Posted by: episystechpubs | October 21, 2014

Editor’s Corner: Dancing with Druids

Cheers all! Thank you Donna, Jackie, and Laura for sitting in the Editor’s Corner so I could go on vacation. While you entertained the audience and shared your wisdom on grammar and other things English, I was in England (and Scotland). Let me just say that at times, I really wondered if we all share a common language.

Right now my brain is still in a different time zone, but over the next couple of weeks I will share some of the new vocabulary I learned and maybe a few insights and stories about the land our language came from. Today I will share a few terms I learned on my trip to Stonehenge.

henge: A henge is a Neolithic earthwork, usually consisting of a circular or oval-shaped bank with an internal ditch. Maybe this would be easier to show you?

Arbor Low Henge

cursus: Cursus is the name given to large parallel lengths of banks with external ditches. They were originally thought to be Roman race courses and were therefore named cursus.

Stonehenge Cursus

lintel: (Not to be confused with lentil, the delicious legume used to make dal.) From Wikipedia: “A lintel can be a load-bearing building component, a decorative architectural element, or a combined ornamented structural item. It is often found over portals, doors, windows, and fireplaces.”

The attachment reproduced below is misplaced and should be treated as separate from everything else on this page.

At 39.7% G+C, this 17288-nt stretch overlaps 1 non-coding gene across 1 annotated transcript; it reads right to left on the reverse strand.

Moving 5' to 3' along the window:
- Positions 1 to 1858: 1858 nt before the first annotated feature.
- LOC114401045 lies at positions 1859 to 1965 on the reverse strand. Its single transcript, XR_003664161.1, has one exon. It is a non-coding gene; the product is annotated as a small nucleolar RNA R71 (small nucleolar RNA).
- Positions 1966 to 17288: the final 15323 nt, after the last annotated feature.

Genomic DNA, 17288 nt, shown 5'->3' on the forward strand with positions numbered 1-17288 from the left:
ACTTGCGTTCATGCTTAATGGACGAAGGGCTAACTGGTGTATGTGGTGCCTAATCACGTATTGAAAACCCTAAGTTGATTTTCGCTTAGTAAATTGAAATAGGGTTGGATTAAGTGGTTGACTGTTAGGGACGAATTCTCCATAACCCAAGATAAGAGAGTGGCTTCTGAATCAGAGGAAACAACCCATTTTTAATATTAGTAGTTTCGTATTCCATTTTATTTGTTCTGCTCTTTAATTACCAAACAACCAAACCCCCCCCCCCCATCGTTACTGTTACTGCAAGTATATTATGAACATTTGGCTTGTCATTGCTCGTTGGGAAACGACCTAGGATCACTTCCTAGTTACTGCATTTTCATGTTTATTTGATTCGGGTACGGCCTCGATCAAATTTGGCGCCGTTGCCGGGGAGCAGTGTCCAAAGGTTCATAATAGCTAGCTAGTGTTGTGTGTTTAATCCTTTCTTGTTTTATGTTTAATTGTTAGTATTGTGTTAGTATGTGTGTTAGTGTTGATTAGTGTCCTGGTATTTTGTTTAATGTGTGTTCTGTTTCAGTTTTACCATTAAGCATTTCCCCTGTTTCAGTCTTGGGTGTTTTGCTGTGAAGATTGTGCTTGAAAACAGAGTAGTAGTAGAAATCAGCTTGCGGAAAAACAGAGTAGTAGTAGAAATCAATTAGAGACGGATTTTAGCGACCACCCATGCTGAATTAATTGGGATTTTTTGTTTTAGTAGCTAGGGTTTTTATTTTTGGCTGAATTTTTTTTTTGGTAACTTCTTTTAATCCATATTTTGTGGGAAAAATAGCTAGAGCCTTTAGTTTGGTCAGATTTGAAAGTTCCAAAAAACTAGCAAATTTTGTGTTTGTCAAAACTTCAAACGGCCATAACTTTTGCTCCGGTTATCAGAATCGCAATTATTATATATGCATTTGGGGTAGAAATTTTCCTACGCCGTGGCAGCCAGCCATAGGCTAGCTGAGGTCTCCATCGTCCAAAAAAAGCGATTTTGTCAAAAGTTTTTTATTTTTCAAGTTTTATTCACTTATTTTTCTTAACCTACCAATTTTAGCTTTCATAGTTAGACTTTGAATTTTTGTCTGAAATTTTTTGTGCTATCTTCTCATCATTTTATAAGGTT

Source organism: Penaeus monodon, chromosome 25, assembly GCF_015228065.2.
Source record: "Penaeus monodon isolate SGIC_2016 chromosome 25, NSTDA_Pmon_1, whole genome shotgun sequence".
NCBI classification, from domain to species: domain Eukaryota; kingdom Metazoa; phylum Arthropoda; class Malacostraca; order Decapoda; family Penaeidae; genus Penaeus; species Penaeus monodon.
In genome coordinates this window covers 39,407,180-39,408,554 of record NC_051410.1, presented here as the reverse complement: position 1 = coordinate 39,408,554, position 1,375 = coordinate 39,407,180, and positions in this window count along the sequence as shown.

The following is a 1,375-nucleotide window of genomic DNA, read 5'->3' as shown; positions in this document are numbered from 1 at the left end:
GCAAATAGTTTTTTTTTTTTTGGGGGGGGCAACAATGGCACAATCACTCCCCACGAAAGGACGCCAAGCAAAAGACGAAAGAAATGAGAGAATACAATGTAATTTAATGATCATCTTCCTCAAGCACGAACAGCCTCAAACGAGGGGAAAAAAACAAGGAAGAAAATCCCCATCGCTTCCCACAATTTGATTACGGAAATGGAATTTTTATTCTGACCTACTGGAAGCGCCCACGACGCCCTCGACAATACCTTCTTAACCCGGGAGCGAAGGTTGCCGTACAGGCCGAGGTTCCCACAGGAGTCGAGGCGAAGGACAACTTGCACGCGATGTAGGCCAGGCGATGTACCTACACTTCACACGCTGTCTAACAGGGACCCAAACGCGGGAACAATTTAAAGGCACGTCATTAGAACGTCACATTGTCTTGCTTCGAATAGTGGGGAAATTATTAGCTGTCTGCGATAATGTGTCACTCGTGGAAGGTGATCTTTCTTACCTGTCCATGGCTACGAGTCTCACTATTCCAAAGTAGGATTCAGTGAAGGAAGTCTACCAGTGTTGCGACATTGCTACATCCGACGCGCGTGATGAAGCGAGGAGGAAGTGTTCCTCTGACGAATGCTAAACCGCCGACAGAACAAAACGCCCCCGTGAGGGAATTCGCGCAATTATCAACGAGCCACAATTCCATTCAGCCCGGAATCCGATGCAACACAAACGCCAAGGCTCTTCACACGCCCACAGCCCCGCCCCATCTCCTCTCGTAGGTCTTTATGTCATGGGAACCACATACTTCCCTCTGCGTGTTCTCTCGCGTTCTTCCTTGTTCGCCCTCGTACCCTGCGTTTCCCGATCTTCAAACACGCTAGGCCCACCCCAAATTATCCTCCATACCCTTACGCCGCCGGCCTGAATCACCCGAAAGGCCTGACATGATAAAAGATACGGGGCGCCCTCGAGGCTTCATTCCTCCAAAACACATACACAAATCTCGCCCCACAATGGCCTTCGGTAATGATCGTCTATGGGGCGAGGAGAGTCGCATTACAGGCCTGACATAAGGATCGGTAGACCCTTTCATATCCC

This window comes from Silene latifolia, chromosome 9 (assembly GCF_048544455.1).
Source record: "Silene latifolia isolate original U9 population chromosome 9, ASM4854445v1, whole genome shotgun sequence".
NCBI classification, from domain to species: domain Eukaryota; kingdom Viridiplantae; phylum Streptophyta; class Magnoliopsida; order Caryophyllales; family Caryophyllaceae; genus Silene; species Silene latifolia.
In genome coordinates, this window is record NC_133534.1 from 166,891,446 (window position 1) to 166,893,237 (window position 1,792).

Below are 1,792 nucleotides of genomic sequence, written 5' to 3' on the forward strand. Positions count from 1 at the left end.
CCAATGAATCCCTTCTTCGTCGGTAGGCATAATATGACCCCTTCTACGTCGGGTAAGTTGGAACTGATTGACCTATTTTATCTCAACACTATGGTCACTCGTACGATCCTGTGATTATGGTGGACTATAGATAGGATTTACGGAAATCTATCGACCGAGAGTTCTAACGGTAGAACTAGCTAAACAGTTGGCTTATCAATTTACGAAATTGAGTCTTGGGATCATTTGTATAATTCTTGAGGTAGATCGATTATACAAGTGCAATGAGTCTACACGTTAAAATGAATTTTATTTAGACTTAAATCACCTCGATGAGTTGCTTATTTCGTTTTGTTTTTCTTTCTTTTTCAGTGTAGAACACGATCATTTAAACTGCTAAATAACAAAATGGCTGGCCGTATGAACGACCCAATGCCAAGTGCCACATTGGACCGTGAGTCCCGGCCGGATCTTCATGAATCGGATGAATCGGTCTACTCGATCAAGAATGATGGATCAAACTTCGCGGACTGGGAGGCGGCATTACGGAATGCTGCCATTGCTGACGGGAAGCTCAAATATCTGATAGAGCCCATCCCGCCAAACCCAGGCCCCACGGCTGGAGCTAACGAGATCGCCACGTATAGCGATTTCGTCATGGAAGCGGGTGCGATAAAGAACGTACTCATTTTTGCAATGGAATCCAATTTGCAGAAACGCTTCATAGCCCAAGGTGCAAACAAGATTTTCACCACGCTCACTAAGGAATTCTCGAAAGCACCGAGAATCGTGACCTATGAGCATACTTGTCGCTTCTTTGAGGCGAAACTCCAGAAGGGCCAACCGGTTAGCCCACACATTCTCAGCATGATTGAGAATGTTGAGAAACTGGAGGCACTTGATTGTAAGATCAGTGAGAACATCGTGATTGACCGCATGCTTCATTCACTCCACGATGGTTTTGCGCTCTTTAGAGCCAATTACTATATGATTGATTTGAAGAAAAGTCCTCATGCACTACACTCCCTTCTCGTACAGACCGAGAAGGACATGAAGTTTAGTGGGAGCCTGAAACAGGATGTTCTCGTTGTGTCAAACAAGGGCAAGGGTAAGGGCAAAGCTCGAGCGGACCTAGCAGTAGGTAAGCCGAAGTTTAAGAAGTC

Post and Lintel Construction

sarsen: Sandstone blocks used in the construction of Stonehenge; found in quantity in the United Kingdom.

trilithon: A trilithon (or trilith) is a structure consisting of two large vertical stones (posts) supporting a third stone set horizontally across the top (lintel).

Stonehenge Trilithon

barrow: Term used in England to describe a large mound of earth (or stones) over the remains of the dead. Stonehenge is surrounded by many barrows.

Barrow near Stonehenge

For more information on Stonehenge, you can check out the Wikipedia page here.

Kara and Ray: happy, but freezing at Stonehenge.

Kara Church

Technical Editor, Advisory


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